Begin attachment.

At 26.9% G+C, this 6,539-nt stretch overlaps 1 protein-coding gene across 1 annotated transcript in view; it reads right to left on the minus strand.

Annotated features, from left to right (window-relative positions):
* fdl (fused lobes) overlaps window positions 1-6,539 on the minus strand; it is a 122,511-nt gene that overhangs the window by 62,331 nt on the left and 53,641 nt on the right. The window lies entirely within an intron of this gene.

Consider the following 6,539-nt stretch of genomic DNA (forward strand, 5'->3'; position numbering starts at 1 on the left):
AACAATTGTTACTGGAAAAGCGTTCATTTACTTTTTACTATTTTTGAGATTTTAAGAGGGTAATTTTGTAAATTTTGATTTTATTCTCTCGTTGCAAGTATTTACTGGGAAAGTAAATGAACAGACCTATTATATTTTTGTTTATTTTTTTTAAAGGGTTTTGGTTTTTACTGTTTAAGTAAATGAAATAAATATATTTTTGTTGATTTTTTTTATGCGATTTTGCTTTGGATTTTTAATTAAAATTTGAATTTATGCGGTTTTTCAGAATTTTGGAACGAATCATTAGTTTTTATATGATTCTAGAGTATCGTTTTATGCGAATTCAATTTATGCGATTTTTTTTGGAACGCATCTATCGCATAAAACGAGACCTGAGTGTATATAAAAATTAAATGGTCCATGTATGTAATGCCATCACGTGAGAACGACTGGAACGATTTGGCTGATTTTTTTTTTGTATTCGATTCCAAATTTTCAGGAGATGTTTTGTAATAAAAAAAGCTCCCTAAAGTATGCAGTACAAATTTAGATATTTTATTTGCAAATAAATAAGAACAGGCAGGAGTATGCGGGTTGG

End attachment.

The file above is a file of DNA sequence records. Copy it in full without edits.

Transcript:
At 26.9% G+C, this 6,539-nt stretch overlaps 1 protein-coding gene across 1 annotated transcript in view; it reads right to left on the minus strand.

Annotated features, from left to right (window-relative positions):
* fdl (fused lobes) overlaps window positions 1-6,539 on the minus strand; it is a 122,511-nt gene that overhangs the window by 62,331 nt on the left and 53,641 nt on the right. The window lies entirely within an intron of this gene.

Consider the following 6,539-nt stretch of genomic DNA (forward strand, 5'->3'; position numbering starts at 1 on the left):
AACAATTGTTACTGGAAAAGCGTTCATTTACTTTTTACTATTTTTGAGATTTTAAGAGGGTAATTTTGTAAATTTTGATTTTATTCTCTCGTTGCAAGTATTTACTGGGAAAGTAAATGAACAGACCTATTATATTTTTGTTTATTTTTTTTAAAGGGTTTTGGTTTTTACTGTTTAAGTAAATGAAATAAATATATTTTTGTTGATTTTTTTTATGCGATTTTGCTTTGGATTTTTAATTAAAATTTGAATTTATGCGGTTTTTCAGAATTTTGGAACGAATCATTAGTTTTTATATGATTCTAGAGTATCGTTTTATGCGAATTCAATTTATGCGATTTTTTTTGGAACGCATCTATCGCATAAAACGAGACCTGAGTGTATATAAAAATTAAATGGTCCATGTATGTAATGCCATCACGTGAGAACGACTGGAACGATTTGGCTGATTTTTTTTTTGTATTCGATTCCAAATTTTCAGGAGATGTTTTGTAATAAAAAAAGCTCCCTAAAGTATGCAGTACAAATTTAGATATTTTATTTGCAAATAAATAAGAACAGGCAGGAGTATGCGGGTTGG